And now for the updates regarding COVID-19 and the Ohio Stay-at-Home order… You may have heard the news that the Heidelberg campus will be closed after Sunday for the rest of the semester and that all classes have moved online. Aaron and Rem will have their hands full transitioning existing content into this new platform! For the lab, we are suspending sampling at stations where the samples have to be shipped (Raisin, Cuyahoga, Great Miami, Scioto, and Muskingum) and reducing sampling frequency at the remaining stations to once per day starting on Monday, March 23. This should get us ~2-3 weeks of sampling before we’d need new bottles. We are in the Maumee loading season for predicting bloom severity, and thus will prioritize Maumee sampling as we are able. Though the order only lasts for two weeks, who knows what will happen as we move forward. We will be making decisions that prioritize the health of everyone at the NCWQR first, and then we’ll be sampling as much as we can second!
This is the start of a new series on the going-ons at the NCWQR! I hope to publish these posts monthly throughout the year to give everyone a view of what we’re up to on the 3rd floor of Gillmor Hall.
To start things off, let’s discuss last year! In 2019, our chemistry lab analyzed over 11,000 water samples for nutrients and/or sediment most of which were for the Heidelberg Tributary Loading Program (HTLP) and were collected from 25 different locations throughout Ohio and one in Michigan. Our researchers published 7 peer-reviewed articles (find them here); managed 8 different grants aside from the HTLP; presented at the International Society for Great Lakes Research, the Society for Freshwater Sciences, the Soil and Water Conservation Society, the Ecological Society of America, and the American Geophysical Union conferences; and gave over 20 presentations to various groups throughout the community. At the same time, we continued to analyze samples for private well owners, assisted in expanding the Sandusky River Watershed Coalition, and mentored students both as interns and in the classroom. To wrap up 2019, we were informed that 4 grant proposals were selected for funding, ranging in topics from antibiotics in rivers to using field-scale models to help develop water quality trading markets.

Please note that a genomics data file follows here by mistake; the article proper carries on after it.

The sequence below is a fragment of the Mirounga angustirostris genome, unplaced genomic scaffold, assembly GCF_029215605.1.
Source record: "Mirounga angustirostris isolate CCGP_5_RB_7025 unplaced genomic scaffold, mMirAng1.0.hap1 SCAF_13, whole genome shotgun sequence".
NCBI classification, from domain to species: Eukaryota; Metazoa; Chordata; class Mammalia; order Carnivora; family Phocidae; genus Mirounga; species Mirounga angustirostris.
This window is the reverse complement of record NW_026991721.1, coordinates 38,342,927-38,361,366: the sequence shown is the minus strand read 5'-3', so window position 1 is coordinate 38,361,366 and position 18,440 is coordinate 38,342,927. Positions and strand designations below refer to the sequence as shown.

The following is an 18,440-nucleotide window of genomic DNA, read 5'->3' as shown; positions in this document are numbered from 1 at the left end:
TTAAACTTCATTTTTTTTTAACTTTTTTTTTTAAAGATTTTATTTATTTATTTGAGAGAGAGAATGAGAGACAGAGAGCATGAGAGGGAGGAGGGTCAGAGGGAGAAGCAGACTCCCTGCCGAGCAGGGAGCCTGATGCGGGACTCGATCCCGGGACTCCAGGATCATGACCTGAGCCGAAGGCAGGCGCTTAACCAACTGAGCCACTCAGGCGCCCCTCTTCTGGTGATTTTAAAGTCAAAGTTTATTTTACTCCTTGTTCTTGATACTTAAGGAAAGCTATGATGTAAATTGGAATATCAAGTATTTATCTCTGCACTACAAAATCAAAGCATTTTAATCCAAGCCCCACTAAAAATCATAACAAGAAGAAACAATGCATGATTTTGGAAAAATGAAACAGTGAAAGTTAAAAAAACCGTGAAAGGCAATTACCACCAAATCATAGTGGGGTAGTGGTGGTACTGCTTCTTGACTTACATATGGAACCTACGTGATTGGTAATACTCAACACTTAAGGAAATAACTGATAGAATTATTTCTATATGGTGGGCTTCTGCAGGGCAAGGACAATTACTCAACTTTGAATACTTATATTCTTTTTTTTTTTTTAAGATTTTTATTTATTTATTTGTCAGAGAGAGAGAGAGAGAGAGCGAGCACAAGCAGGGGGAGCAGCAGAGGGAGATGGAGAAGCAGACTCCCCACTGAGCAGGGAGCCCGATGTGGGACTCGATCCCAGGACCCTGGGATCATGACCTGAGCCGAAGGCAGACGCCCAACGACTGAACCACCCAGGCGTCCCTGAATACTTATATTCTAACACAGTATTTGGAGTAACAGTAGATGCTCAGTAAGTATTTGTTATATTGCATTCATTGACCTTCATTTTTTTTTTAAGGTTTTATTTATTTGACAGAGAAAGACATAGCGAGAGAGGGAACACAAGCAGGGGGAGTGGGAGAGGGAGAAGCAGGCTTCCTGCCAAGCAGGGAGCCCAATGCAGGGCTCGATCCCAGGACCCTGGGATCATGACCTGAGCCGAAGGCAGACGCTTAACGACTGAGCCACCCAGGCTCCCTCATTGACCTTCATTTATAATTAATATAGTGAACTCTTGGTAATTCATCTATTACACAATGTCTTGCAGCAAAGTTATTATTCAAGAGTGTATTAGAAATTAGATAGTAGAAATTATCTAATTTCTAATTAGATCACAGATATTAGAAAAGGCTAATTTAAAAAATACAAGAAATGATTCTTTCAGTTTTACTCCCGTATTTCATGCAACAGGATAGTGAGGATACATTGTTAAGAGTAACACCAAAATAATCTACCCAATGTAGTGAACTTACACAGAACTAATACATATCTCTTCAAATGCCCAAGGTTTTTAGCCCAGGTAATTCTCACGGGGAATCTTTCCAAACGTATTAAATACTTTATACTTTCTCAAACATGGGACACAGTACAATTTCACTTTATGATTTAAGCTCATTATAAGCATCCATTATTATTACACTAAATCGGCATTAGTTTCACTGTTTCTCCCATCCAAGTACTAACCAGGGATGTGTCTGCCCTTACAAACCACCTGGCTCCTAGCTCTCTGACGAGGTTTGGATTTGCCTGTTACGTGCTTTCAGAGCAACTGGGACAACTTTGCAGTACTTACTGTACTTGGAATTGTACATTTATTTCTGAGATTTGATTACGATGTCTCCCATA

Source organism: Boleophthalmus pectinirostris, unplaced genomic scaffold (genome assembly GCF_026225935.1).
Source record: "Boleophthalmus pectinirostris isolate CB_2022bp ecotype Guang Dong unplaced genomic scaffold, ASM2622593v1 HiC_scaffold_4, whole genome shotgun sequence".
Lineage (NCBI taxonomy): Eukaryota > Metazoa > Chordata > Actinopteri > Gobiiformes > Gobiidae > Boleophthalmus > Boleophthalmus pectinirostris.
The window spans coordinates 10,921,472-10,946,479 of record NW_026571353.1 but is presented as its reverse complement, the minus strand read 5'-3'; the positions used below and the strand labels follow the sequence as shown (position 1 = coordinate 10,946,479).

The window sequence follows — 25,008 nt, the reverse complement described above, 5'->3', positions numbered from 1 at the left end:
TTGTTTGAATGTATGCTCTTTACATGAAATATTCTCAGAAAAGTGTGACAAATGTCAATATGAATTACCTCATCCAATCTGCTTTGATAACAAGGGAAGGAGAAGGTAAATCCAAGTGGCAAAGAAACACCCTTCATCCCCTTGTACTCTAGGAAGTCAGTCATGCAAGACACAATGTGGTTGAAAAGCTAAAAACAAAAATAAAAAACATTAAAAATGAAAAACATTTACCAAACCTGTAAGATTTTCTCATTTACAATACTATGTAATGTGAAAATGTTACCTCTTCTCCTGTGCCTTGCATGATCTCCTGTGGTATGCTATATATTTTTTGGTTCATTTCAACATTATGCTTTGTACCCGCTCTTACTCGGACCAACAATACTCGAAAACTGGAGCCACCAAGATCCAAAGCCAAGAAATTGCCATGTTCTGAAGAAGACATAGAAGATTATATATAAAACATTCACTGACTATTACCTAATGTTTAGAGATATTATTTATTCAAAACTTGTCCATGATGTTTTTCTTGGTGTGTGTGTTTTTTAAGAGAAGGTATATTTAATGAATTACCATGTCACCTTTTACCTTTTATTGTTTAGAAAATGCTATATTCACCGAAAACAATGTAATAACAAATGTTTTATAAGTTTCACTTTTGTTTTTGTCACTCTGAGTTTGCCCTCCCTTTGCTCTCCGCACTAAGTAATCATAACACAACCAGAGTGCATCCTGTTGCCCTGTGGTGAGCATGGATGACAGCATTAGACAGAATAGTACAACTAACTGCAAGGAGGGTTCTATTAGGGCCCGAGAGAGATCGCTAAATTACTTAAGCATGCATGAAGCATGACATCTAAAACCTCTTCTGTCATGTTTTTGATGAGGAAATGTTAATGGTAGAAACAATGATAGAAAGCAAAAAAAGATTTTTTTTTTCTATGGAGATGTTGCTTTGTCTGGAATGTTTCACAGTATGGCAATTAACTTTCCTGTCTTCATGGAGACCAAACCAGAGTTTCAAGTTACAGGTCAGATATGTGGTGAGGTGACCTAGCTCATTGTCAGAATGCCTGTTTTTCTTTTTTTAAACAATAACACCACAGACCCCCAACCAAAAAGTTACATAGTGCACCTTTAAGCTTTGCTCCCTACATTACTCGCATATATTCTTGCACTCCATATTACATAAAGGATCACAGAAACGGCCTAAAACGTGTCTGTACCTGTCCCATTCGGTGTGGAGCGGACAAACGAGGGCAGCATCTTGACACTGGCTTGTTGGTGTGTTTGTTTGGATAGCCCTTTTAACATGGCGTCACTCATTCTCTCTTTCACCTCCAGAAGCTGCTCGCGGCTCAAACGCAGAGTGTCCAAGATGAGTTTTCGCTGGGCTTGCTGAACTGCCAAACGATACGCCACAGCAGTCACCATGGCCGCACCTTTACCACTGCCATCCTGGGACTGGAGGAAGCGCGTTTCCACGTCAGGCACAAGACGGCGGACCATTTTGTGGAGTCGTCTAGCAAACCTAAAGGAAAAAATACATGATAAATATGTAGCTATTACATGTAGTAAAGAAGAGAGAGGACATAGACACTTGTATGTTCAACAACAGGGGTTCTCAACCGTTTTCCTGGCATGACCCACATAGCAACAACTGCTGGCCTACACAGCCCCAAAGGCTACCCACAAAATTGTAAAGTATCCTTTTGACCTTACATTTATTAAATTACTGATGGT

One of the biggest events in 2019 was the celebration of our 50th Anniversary in October. We had a 2-day workshop which culminated in an anniversary dinner. Most exciting, the history of the NCWQR, which was written by Dr. Ken Baker, is now available online here!
This year is off to an active start! Heidelberg’s Biology and Environmental Sciences department is in the middle of a search for a new assistant professor of ecology, which has given us the opportunity to see multiple teaching demonstrations and provide feedback. We’ve attended meetings for a multitude of advisory groups including revising the NRCS 590 standard and planning water quality sampling for the Ohio DNR H2Ohio projects. Rem has been involved in a collaborative effort linking phosphorus models from soils to the world, Laura attended a workshop on linking soil and watershed health to drainage practices, and both Laura and Nate have been involved in discussions on developing a pilot watershed.
On top of all that, January has been rather warm and rainy with 4 different high flow events about perfectly timed by each week leading to high samples loads for the lab with especially muddy samples (which take longer to filter).